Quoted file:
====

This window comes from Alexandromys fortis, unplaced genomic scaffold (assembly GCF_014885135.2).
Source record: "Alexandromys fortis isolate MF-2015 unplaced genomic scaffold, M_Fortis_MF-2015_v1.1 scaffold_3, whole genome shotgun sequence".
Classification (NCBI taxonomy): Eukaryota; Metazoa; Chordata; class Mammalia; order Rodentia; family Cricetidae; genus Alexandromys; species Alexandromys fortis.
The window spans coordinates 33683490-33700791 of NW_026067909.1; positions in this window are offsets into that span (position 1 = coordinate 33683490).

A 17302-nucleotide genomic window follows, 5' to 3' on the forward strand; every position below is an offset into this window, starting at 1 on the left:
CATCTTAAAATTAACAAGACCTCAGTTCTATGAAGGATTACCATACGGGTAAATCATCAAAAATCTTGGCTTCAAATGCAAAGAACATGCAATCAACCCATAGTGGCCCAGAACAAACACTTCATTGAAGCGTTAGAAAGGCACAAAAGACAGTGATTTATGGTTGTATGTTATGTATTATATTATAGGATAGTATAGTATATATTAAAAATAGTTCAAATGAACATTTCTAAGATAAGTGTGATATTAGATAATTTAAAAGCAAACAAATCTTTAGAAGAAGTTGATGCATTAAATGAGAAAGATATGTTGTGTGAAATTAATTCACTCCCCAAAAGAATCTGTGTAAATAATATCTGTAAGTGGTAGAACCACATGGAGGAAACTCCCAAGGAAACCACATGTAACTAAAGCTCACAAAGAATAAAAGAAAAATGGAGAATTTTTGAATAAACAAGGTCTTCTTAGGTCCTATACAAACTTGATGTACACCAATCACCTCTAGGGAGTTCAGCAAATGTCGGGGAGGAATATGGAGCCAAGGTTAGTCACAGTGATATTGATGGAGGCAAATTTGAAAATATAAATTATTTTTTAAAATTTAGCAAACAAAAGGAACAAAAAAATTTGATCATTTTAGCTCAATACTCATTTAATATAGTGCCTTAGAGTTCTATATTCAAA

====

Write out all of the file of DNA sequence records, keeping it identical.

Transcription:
This window comes from Alexandromys fortis, unplaced genomic scaffold (assembly GCF_014885135.2).
Source record: "Alexandromys fortis isolate MF-2015 unplaced genomic scaffold, M_Fortis_MF-2015_v1.1 scaffold_3, whole genome shotgun sequence".
Classification (NCBI taxonomy): Eukaryota; Metazoa; Chordata; class Mammalia; order Rodentia; family Cricetidae; genus Alexandromys; species Alexandromys fortis.
The window spans coordinates 33683490-33700791 of NW_026067909.1; positions in this window are offsets into that span (position 1 = coordinate 33683490).

A 17302-nucleotide genomic window follows, 5' to 3' on the forward strand; every position below is an offset into this window, starting at 1 on the left:
CATCTTAAAATTAACAAGACCTCAGTTCTATGAAGGATTACCATACGGGTAAATCATCAAAAATCTTGGCTTCAAATGCAAAGAACATGCAATCAACCCATAGTGGCCCAGAACAAACACTTCATTGAAGCGTTAGAAAGGCACAAAAGACAGTGATTTATGGTTGTATGTTATGTATTATATTATAGGATAGTATAGTATATATTAAAAATAGTTCAAATGAACATTTCTAAGATAAGTGTGATATTAGATAATTTAAAAGCAAACAAATCTTTAGAAGAAGTTGATGCATTAAATGAGAAAGATATGTTGTGTGAAATTAATTCACTCCCCAAAAGAATCTGTGTAAATAATATCTGTAAGTGGTAGAACCACATGGAGGAAACTCCCAAGGAAACCACATGTAACTAAAGCTCACAAAGAATAAAAGAAAAATGGAGAATTTTTGAATAAACAAGGTCTTCTTAGGTCCTATACAAACTTGATGTACACCAATCACCTCTAGGGAGTTCAGCAAATGTCGGGGAGGAATATGGAGCCAAGGTTAGTCACAGTGATATTGATGGAGGCAAATTTGAAAATATAAATTATTTTTTAAAATTTAGCAAACAAAAGGAACAAAAAAATTTGATCATTTTAGCTCAATACTCATTTAATATAGTGCCTTAGAGTTCTATATTCAAA